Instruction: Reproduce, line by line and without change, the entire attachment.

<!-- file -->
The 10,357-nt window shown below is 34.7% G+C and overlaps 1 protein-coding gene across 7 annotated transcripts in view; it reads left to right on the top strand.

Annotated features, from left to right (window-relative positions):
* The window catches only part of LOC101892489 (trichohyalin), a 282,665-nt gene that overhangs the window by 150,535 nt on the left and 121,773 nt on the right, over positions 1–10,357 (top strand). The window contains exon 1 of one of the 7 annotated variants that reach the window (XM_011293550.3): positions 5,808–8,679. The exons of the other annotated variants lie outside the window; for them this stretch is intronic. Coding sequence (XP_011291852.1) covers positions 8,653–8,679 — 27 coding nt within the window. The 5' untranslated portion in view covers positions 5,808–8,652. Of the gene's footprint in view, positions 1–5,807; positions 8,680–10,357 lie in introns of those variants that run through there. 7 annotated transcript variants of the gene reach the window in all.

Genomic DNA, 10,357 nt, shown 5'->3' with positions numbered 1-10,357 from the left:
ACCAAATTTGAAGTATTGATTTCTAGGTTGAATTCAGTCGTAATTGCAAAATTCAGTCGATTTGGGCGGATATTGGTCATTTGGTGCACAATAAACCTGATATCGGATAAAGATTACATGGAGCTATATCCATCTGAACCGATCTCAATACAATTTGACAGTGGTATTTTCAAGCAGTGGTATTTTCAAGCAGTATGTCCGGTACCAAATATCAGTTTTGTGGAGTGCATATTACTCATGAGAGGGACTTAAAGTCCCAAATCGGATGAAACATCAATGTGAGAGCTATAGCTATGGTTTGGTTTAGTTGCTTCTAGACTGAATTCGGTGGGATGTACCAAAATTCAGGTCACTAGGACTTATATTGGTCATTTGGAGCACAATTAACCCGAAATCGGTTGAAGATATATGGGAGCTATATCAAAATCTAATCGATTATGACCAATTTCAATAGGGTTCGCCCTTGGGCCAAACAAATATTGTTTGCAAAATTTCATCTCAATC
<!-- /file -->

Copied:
The 10,357-nt window shown below is 34.7% G+C and overlaps 1 protein-coding gene across 7 annotated transcripts in view; it reads left to right on the top strand.

Annotated features, from left to right (window-relative positions):
* The window catches only part of LOC101892489 (trichohyalin), a 282,665-nt gene that overhangs the window by 150,535 nt on the left and 121,773 nt on the right, over positions 1–10,357 (top strand). The window contains exon 1 of one of the 7 annotated variants that reach the window (XM_011293550.3): positions 5,808–8,679. The exons of the other annotated variants lie outside the window; for them this stretch is intronic. Coding sequence (XP_011291852.1) covers positions 8,653–8,679 — 27 coding nt within the window. The 5' untranslated portion in view covers positions 5,808–8,652. Of the gene's footprint in view, positions 1–5,807; positions 8,680–10,357 lie in introns of those variants that run through there. 7 annotated transcript variants of the gene reach the window in all.

Genomic DNA, 10,357 nt, shown 5'->3' with positions numbered 1-10,357 from the left:
ACCAAATTTGAAGTATTGATTTCTAGGTTGAATTCAGTCGTAATTGCAAAATTCAGTCGATTTGGGCGGATATTGGTCATTTGGTGCACAATAAACCTGATATCGGATAAAGATTACATGGAGCTATATCCATCTGAACCGATCTCAATACAATTTGACAGTGGTATTTTCAAGCAGTGGTATTTTCAAGCAGTATGTCCGGTACCAAATATCAGTTTTGTGGAGTGCATATTACTCATGAGAGGGACTTAAAGTCCCAAATCGGATGAAACATCAATGTGAGAGCTATAGCTATGGTTTGGTTTAGTTGCTTCTAGACTGAATTCGGTGGGATGTACCAAAATTCAGGTCACTAGGACTTATATTGGTCATTTGGAGCACAATTAACCCGAAATCGGTTGAAGATATATGGGAGCTATATCAAAATCTAATCGATTATGACCAATTTCAATAGGGTTCGCCCTTGGGCCAAACAAATATTGTTTGCAAAATTTCATCTCAATC